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View revanson11's profile

Bandsaw blade recommendation

by revanson11
posted 898 days ago


25 replies so far

View interpim's profile

interpim

1131 posts in 2089 days


#1 posted 898 days ago

i would recommend a 1/2” 4 tpi blade from woodslicer. I use it for most of my work on the bandsaw.

-- San Diego, CA

View revanson11's profile

revanson11

68 posts in 964 days


#2 posted 898 days ago

Thanks interpim for your fast reply. Is the blade suitable for cutting curves or only re-sawing?

-- Randy, Central MN

View JAAune's profile

JAAune

775 posts in 948 days


#3 posted 898 days ago

I use a 1/2” 3tpi blade for 95% of my cutting. That includes curves and resawing. I haven’t found it necessary to use anything else unless I’m cutting a tight radius in which case I’ll use a 1/4” blade instead.

-- See my work at http://remmertstudios.com and http://altaredesign.com

View interpim's profile

interpim

1131 posts in 2089 days


#4 posted 898 days ago

ditto what revanson said… I use mine to cut curves and some resawing.

-- San Diego, CA

View Bill White's profile

Bill White

3409 posts in 2591 days


#5 posted 897 days ago

I’ll wade in here ‘cause opinions are like noses. I use the 1/2” Woodslicer too, but not for general use. I find a 1/4” or 3/8” 6 tpi to be the better GP blade for my uses.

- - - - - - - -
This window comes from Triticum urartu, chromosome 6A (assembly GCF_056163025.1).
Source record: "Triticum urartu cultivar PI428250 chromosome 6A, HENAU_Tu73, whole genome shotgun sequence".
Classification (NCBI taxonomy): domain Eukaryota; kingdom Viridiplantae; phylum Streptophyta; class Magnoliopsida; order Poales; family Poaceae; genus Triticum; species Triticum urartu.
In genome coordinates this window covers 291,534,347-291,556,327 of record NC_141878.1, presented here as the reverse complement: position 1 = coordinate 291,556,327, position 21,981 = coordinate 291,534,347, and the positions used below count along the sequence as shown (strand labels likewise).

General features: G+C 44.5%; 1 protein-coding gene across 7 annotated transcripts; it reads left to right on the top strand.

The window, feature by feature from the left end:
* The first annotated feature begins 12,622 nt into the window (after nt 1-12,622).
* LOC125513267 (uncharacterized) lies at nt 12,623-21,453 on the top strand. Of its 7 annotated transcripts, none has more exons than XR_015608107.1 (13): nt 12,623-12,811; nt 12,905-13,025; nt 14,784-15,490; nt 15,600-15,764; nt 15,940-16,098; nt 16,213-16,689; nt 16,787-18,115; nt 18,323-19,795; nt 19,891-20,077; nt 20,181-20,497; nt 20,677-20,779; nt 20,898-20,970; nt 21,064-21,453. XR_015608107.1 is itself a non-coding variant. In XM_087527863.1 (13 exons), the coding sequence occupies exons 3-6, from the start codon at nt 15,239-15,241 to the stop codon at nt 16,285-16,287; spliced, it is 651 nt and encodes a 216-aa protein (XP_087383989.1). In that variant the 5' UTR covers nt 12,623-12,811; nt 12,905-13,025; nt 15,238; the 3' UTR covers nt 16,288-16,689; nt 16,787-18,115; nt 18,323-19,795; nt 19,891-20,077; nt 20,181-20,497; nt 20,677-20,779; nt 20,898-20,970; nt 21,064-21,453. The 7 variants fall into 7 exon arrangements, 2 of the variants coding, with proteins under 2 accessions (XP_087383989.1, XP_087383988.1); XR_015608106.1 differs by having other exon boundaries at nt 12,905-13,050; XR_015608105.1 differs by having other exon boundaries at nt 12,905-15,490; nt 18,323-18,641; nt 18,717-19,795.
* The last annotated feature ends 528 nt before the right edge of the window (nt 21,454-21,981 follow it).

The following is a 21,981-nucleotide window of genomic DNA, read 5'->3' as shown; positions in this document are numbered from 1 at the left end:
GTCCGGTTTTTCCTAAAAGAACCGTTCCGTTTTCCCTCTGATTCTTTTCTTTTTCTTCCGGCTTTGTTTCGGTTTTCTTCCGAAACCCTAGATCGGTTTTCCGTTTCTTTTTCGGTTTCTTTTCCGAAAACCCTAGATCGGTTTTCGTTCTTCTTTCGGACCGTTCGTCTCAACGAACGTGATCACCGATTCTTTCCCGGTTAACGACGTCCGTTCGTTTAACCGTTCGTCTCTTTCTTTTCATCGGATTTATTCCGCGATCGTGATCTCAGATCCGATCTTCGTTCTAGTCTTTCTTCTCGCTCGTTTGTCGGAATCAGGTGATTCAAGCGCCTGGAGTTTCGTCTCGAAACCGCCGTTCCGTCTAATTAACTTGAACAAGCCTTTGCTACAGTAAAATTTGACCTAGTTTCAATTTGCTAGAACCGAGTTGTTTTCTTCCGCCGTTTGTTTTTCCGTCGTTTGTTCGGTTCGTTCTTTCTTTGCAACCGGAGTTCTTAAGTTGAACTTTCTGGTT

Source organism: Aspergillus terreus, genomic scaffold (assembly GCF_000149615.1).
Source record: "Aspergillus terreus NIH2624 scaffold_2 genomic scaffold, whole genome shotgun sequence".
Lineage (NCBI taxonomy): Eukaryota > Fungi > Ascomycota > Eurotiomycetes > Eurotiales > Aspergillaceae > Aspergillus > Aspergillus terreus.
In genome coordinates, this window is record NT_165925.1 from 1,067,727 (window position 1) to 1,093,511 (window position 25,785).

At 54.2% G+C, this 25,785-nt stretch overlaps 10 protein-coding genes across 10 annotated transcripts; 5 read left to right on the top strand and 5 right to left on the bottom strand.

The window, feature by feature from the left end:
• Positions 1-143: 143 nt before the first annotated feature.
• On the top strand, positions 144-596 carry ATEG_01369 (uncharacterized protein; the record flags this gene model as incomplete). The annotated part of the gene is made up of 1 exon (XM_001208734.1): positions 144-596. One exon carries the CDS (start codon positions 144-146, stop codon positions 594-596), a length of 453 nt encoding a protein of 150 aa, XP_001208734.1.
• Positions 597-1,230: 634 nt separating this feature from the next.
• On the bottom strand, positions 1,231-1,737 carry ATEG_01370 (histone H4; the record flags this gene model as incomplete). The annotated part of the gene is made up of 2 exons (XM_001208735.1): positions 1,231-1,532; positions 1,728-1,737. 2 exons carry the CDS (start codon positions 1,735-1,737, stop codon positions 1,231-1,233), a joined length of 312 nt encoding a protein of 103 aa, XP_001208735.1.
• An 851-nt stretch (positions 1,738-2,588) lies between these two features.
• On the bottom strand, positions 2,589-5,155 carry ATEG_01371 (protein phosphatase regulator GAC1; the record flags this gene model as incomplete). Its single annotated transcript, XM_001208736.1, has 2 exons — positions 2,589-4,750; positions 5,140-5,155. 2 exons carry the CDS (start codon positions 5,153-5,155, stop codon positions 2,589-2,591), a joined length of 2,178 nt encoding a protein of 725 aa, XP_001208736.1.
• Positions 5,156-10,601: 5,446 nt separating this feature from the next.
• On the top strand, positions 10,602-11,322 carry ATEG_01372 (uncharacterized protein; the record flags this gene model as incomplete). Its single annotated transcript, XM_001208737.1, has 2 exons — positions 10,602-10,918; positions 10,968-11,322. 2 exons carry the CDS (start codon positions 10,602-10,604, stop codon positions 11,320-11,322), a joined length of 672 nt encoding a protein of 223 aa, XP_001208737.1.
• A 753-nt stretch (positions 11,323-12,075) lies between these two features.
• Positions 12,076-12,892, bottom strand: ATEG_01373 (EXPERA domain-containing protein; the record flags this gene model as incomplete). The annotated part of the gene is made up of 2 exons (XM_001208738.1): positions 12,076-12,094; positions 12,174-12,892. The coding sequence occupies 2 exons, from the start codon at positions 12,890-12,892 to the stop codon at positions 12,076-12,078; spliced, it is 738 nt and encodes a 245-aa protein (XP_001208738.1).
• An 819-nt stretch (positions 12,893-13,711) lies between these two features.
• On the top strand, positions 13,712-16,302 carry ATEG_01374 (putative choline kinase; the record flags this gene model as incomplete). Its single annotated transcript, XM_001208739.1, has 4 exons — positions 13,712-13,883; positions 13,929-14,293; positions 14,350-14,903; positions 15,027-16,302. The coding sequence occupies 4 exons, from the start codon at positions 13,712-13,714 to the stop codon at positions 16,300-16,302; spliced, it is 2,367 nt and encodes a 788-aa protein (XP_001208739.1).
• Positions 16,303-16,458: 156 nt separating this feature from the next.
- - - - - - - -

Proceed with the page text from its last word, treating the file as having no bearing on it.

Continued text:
Bill

-- bill@magraphics.us

View Gene Howe's profile (online now)

Gene Howe

5533 posts in 2059 days


#6 posted 897 days ago

Hi Randy,
Check out this company SUPERCUTS.
Order their catalog. They pack a lot of relevant info in it.
I find that their blades cut well and seem to last longer than others I’ve tried.
As to what sizes you need, an easy rule of thumb is to double the blade’s width to find the smallest radius it can turn. Another rule of thumb: More teeth equals smoother cuts but lots slower feed rate. For much of my curved work, I use a 3/16, 4TPI. For resawing, I use a 5/8, 3TPI.

-- Gene 'The true soldier fights not because he hates what is in front of him, but because he loves what is behind him.' G. K. Chesterton

View HorizontalMike's profile (online now)

HorizontalMike

6925 posts in 1545 days


#7 posted 897 days ago

I have a TW 3/4in 3TPI on my 14in Rikon and I love it. To be honest, I use the BS mostly for resawing and have found that moving from 1/2in to 3/4in was noticably an improvement and made it easier to maintain a straight cut line.

-- HorizontalMike -- "Woodpeckers understand..."

View jmos's profile

jmos

681 posts in 1000 days


#8 posted 897 days ago

Timberwolf blades are also very nice, and has a lot of info on their website. http://www.suffolkmachinery.com/

-- John

View wooded's profile

wooded

293 posts in 903 days